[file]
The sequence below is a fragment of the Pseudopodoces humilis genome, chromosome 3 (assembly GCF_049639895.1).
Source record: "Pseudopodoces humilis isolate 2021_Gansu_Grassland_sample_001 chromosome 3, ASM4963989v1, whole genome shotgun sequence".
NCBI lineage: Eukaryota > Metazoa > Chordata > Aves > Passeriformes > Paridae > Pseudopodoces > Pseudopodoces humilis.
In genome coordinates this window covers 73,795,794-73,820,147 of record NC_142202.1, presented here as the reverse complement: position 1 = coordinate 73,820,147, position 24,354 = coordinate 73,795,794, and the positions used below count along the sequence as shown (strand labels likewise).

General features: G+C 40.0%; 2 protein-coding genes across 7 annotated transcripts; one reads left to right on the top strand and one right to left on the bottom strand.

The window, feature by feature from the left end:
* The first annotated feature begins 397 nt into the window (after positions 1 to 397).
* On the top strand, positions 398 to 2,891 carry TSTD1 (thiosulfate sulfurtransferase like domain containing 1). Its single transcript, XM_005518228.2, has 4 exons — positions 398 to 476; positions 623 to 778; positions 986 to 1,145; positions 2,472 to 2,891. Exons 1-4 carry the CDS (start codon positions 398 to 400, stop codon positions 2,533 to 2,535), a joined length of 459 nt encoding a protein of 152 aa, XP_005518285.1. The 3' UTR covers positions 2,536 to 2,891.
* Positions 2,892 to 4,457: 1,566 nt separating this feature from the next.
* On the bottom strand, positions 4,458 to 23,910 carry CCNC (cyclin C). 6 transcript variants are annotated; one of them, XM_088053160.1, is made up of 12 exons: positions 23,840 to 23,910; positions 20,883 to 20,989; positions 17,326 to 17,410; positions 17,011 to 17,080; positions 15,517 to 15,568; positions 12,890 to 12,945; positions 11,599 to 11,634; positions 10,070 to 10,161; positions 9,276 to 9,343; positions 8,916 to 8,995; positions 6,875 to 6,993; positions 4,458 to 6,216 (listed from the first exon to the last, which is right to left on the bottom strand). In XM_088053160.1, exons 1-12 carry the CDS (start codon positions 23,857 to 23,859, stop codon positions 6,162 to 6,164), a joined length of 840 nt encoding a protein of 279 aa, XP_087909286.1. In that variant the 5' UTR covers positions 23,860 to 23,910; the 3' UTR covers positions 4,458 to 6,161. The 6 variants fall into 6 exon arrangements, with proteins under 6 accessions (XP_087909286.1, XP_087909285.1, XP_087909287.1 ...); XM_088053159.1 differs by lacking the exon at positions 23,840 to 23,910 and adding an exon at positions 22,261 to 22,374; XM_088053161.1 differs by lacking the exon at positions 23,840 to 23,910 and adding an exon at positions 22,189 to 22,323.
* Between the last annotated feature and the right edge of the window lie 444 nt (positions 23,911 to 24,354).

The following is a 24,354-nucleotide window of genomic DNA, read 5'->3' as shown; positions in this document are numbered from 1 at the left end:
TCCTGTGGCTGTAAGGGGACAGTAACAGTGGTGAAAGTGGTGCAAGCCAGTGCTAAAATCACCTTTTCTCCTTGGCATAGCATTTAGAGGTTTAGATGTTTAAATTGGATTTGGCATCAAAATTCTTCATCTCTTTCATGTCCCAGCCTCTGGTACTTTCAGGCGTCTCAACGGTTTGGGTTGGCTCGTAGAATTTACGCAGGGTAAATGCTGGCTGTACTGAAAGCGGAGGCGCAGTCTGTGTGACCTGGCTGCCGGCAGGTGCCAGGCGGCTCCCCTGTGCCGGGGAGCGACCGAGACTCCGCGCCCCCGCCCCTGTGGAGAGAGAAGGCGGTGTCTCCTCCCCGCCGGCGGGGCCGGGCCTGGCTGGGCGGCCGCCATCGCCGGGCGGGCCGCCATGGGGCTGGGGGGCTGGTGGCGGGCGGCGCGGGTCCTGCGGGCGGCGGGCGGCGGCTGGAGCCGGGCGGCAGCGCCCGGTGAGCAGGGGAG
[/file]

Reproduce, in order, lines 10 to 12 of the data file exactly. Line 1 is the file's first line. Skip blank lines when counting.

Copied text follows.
* On the bottom strand, positions 4,458 to 23,910 carry CCNC (cyclin C). 6 transcript variants are annotated; one of them, XM_088053160.1, is made up of 12 exons: positions 23,840 to 23,910; positions 20,883 to 20,989; positions 17,326 to 17,410; positions 17,011 to 17,080; positions 15,517 to 15,568; positions 12,890 to 12,945; positions 11,599 to 11,634; positions 10,070 to 10,161; positions 9,276 to 9,343; positions 8,916 to 8,995; positions 6,875 to 6,993; positions 4,458 to 6,216 (listed from the first exon to the last, which is right to left on the bottom strand). In XM_088053160.1, exons 1-12 carry the CDS (start codon positions 23,857 to 23,859, stop codon positions 6,162 to 6,164), a joined length of 840 nt encoding a protein of 279 aa, XP_087909286.1. In that variant the 5' UTR covers positions 23,860 to 23,910; the 3' UTR covers positions 4,458 to 6,161. The 6 variants fall into 6 exon arrangements, with proteins under 6 accessions (XP_087909286.1, XP_087909285.1, XP_087909287.1 ...); XM_088053159.1 differs by lacking the exon at positions 23,840 to 23,910 and adding an exon at positions 22,261 to 22,374; XM_088053161.1 differs by lacking the exon at positions 23,840 to 23,910 and adding an exon at positions 22,189 to 22,323.
* Between the last annotated feature and the right edge of the window lie 444 nt (positions 23,911 to 24,354).

The following is a 24,354-nucleotide window of genomic DNA, read 5'->3' as shown; positions in this document are numbered from 1 at the left end: